These security apps have nearly the same features as regular smart cameras but are free to download and require no extra hardware. Even older phones are powerful enough to be repurposed. That doesn't mean the apps are quite as good as purpose-built security cameras, though. We looked into the differences between home security cameras and their smartphone equivalents (specifically the apps Manything and Alfred) to see if one method of monitoring your home is better than the other. Cont'd...
Qolsys, provider of best-in-class residential security and smarthome solutions, announced today that its home security and smart home platform has been approved for distribution in the Alarm Capital Alliance (ACA) Dealer Program. This approval allows ACA dealers to offer the most advanced technology to their customers and expands the reach of the Qolsys IQ Panel platform into new residential markets.
"We've been very impressed with the advanced technology and continuous innovations that Qolsys has brought to the home security industry," said Amy Kothari, President and CEO of ACA. "After offering the IQ Panel solution in a few of our 'My Alarm Center' branches for more than a year, we've been able to deliver attractive features while achieving increased RMR and customer satisfaction. We are pleased to roll this out to our dealer network." Full Press Release:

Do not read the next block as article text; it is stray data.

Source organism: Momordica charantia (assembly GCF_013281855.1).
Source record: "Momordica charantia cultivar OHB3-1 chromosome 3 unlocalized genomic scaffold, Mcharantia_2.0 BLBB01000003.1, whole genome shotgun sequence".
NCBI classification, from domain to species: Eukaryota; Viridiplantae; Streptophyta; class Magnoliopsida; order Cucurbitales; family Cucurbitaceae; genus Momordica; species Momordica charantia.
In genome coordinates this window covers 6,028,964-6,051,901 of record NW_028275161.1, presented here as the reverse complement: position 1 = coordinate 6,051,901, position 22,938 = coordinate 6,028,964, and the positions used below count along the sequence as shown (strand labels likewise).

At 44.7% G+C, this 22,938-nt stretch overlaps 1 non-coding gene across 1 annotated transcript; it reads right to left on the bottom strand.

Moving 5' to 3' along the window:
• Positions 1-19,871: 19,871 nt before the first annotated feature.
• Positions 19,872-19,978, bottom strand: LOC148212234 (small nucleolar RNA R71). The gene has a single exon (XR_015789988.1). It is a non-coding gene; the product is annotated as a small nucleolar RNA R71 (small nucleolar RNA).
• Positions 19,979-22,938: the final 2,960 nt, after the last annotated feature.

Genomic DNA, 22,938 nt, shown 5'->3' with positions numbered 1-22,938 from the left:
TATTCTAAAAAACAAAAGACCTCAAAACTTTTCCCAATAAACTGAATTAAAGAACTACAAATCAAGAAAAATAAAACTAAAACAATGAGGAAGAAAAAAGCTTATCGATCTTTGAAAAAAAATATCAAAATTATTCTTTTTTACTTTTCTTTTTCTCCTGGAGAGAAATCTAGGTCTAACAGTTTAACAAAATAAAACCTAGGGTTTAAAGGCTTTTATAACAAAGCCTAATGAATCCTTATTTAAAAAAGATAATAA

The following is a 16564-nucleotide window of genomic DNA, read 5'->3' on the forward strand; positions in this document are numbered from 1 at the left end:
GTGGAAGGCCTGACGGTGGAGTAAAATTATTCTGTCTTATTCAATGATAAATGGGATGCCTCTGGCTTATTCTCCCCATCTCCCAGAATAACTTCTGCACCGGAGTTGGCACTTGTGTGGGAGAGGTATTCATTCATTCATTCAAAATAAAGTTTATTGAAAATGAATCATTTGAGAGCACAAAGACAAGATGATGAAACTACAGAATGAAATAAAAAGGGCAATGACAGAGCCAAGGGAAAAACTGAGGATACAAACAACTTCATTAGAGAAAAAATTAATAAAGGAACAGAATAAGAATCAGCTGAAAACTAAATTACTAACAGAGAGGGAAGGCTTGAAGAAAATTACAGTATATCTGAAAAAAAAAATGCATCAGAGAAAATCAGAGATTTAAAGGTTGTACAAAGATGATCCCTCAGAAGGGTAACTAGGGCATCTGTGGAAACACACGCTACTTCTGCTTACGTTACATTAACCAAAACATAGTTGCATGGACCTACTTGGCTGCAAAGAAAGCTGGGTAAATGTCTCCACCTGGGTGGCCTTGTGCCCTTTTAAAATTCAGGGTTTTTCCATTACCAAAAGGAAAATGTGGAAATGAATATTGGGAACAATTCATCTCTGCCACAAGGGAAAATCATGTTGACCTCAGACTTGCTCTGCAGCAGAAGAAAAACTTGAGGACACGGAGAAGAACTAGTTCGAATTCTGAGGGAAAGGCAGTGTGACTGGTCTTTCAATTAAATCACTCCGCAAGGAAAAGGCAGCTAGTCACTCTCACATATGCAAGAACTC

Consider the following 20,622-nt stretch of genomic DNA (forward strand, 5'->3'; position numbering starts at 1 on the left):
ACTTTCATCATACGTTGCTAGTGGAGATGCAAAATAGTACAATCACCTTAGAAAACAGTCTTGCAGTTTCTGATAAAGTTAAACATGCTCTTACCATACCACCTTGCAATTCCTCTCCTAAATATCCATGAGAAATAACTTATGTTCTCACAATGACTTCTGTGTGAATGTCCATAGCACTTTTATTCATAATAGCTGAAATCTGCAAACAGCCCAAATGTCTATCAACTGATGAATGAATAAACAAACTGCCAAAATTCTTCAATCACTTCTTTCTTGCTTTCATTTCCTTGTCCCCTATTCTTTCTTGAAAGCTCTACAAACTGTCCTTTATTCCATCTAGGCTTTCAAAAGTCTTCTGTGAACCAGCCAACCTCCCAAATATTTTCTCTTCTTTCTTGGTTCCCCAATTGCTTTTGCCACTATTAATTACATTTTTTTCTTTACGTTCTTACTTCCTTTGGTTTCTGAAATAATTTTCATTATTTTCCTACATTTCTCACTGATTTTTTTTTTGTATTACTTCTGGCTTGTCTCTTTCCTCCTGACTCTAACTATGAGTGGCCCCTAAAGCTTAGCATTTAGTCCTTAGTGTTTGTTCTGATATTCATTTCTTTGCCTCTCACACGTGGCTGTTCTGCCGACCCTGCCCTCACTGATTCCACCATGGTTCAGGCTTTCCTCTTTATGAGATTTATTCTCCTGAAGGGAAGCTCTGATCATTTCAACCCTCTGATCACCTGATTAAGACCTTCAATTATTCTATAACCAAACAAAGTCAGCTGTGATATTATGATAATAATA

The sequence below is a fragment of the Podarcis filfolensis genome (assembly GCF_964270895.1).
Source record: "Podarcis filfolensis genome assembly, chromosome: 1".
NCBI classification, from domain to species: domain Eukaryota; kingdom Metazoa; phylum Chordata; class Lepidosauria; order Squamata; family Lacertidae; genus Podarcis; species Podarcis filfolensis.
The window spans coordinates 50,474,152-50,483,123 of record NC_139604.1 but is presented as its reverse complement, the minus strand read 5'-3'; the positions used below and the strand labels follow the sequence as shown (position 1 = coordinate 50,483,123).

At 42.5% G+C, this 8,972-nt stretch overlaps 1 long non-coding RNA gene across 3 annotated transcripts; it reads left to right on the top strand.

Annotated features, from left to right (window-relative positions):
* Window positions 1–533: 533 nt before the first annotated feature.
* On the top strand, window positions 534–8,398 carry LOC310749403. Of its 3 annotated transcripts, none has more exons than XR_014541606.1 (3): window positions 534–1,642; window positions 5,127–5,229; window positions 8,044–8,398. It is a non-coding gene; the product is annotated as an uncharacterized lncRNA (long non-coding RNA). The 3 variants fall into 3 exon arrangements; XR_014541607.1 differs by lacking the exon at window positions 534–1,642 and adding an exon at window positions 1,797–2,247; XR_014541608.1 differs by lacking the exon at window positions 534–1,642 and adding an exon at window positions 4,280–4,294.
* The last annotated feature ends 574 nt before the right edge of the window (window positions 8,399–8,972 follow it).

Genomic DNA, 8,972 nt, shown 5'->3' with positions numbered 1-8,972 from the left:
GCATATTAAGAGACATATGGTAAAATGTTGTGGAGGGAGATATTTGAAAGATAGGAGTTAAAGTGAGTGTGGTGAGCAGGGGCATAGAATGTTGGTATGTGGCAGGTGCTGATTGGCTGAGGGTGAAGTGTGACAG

Megan Wollerton for CNET: Cameras are a key component of home security, acting as your eyes and ears when you aren't home. While there are a ton of different models available on the market today with a ton of different features, one piece of this buying decision is pretty universal regardless of your other camera must-haves: video storage. But there are two main types of video storage to choose from -- local and cloud -- and they're very, very different.
Not only will selecting between local and cloud storage help you narrow down your options fast, it will also help you set your priorities for your broader security system and smart home preferences down the road.
Local storage: As the name suggests, this type of video storage saves your clips and other footage locally. Compatible cameras have microSD card slots that can generally handle anywhere from 16GB to 128GB cards. Sometimes, a microSD card is included with your camera purchase; other times, you're expected to buy your own. Full Article:
Michael Wolf for Forbes: Being a startup in the smart home industry can be tough. Not only is there lots of competition, but usually you have to spend lots of time and money educating the consumer about what your product does.